You won’t find a “family room” or master bedroom suite in the original part of an historic home. In my experience, the original part of most old homes just covered the basics. Of course some Victorian era and later mansions have many extra rooms for special functions. I occasionally inspect homes that have a grand ballroom and one even had a theater with an orchestra pit.
I also inspect many old homes that have already have an addition or two…or seven. A large majority of the additions detract, diminish or conflict with the original building’s historic character. Until recent times, it was common practice to update the original part of the home with elements of the period of the addition. Sometimes additions almost completely encapsulate the original structure. It’s not unusual for me to discover a small portion of a large home predates what anyone figured to be the age of the existing structure.
If considering an addition, I think it’s important to consider something that will have the least impact on the historic character of a home.
Adding another level to an historic building will almost always significantly change the look and proportions of a building. If there’s no other alternative, consider the added story be “set back” from the original facade, to clearly define it as a later addition. If you can gain the needed space by finishing the attic, this could be the best choice. Adding some window dormers, that match the period style, could bring in light, ventilation and the required emergency escape and rescue openings.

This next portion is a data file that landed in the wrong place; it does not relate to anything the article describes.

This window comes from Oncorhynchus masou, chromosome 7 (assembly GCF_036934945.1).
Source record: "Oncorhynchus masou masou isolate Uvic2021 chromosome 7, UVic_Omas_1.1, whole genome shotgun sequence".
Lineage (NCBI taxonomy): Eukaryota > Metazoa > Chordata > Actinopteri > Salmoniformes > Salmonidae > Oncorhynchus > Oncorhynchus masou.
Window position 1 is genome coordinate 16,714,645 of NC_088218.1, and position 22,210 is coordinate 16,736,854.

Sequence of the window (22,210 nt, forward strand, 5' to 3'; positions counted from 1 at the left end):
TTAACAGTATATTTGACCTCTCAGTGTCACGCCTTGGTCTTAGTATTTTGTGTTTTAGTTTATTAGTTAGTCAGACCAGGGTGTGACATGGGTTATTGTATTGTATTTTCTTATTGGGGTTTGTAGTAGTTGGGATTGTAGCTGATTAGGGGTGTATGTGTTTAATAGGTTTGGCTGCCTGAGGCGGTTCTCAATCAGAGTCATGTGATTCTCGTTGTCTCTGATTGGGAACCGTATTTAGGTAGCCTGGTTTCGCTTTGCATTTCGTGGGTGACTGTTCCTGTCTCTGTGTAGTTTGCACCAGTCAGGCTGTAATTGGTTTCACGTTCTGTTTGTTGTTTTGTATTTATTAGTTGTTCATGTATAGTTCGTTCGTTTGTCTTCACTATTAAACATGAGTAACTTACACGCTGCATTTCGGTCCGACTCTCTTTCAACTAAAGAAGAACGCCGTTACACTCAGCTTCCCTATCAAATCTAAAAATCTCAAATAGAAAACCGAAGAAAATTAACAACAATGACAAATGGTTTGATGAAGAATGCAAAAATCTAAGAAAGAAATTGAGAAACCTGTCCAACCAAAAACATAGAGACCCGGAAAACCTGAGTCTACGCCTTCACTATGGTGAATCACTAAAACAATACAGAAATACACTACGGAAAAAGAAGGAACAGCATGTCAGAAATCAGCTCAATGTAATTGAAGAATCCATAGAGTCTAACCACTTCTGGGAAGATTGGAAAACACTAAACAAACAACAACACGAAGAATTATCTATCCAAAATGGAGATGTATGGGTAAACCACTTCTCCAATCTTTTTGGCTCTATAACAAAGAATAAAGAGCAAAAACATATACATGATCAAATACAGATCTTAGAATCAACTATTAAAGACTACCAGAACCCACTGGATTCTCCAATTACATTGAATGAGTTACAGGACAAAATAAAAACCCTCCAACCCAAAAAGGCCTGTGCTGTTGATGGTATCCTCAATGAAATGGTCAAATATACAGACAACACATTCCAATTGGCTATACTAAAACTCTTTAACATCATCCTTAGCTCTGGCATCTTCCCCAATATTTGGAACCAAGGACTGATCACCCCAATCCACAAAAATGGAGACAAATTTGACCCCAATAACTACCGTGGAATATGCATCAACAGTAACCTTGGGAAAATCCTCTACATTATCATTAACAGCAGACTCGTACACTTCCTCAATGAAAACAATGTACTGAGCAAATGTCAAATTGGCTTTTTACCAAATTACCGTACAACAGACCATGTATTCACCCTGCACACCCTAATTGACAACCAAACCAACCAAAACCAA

Extending out will at least obstruct one wall of the original home. In my area, many historic farmhouses have addition after addition added on to each end, resulting in a “telescope” appearance.
I think it works best that the addition be slightly lower than the original home. New additions that tower above always look silly.
My preference has always been to add a rear “wing”, where possible. This creates a “T” shaped structure, if the original home is a rectangle.
For an addition to not detract from the original historic home I feel it’s best to make a clear definition between old and new. This can be accomplished by simply using a different texture for the exterior wall covering. An example is an addition with horizontal wood siding attached to a stone or brick home. If done with similar craftsmanship, incorporating some details of the original into the addition can work well. For example, matching the roof style and slope, window style and dimensions or other correlative details can integrate the old and new but still keep them distinguishable.
I also feel it’s important to choose a style and design that not only “fits” an historic home, but complements it as well.